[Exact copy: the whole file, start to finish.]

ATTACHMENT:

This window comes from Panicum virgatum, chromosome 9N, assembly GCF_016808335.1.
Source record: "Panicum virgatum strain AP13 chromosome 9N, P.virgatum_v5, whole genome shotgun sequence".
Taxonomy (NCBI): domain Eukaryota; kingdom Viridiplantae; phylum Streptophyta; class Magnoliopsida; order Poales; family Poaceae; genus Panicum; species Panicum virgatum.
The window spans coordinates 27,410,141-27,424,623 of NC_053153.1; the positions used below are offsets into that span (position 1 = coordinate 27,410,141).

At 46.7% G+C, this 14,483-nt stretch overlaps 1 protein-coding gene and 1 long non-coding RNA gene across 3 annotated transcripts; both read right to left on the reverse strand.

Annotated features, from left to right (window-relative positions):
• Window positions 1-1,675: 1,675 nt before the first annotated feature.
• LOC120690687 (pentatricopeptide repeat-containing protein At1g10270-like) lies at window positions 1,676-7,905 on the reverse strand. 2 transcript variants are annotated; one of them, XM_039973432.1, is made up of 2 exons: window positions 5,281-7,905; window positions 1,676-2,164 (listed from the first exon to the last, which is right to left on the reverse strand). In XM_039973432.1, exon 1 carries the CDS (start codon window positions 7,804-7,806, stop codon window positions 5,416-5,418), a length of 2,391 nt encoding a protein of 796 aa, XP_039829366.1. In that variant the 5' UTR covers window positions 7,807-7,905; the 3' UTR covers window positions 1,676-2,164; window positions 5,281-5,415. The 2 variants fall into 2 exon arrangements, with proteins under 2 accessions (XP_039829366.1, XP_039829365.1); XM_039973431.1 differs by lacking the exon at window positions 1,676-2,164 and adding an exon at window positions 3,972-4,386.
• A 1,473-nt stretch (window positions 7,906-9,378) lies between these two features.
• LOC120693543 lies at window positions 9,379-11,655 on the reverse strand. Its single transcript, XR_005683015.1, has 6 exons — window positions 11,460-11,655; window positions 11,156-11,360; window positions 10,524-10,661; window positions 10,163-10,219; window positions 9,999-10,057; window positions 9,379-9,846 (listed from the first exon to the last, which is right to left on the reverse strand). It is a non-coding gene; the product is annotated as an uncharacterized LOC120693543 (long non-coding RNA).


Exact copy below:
This window comes from Panicum virgatum, chromosome 9N, assembly GCF_016808335.1.
Source record: "Panicum virgatum strain AP13 chromosome 9N, P.virgatum_v5, whole genome shotgun sequence".
Taxonomy (NCBI): domain Eukaryota; kingdom Viridiplantae; phylum Streptophyta; class Magnoliopsida; order Poales; family Poaceae; genus Panicum; species Panicum virgatum.
The window spans coordinates 27,410,141-27,424,623 of NC_053153.1; the positions used below are offsets into that span (position 1 = coordinate 27,410,141).

At 46.7% G+C, this 14,483-nt stretch overlaps 1 protein-coding gene and 1 long non-coding RNA gene across 3 annotated transcripts; both read right to left on the reverse strand.

Annotated features, from left to right (window-relative positions):
• Window positions 1-1,675: 1,675 nt before the first annotated feature.
• LOC120690687 (pentatricopeptide repeat-containing protein At1g10270-like) lies at window positions 1,676-7,905 on the reverse strand. 2 transcript variants are annotated; one of them, XM_039973432.1, is made up of 2 exons: window positions 5,281-7,905; window positions 1,676-2,164 (listed from the first exon to the last, which is right to left on the reverse strand). In XM_039973432.1, exon 1 carries the CDS (start codon window positions 7,804-7,806, stop codon window positions 5,416-5,418), a length of 2,391 nt encoding a protein of 796 aa, XP_039829366.1. In that variant the 5' UTR covers window positions 7,807-7,905; the 3' UTR covers window positions 1,676-2,164; window positions 5,281-5,415. The 2 variants fall into 2 exon arrangements, with proteins under 2 accessions (XP_039829366.1, XP_039829365.1); XM_039973431.1 differs by lacking the exon at window positions 1,676-2,164 and adding an exon at window positions 3,972-4,386.
• A 1,473-nt stretch (window positions 7,906-9,378) lies between these two features.
• LOC120693543 lies at window positions 9,379-11,655 on the reverse strand. Its single transcript, XR_005683015.1, has 6 exons — window positions 11,460-11,655; window positions 11,156-11,360; window positions 10,524-10,661; window positions 10,163-10,219; window positions 9,999-10,057; window positions 9,379-9,846 (listed from the first exon to the last, which is right to left on the reverse strand). It is a non-coding gene; the product is annotated as an uncharacterized LOC120693543 (long non-coding RNA).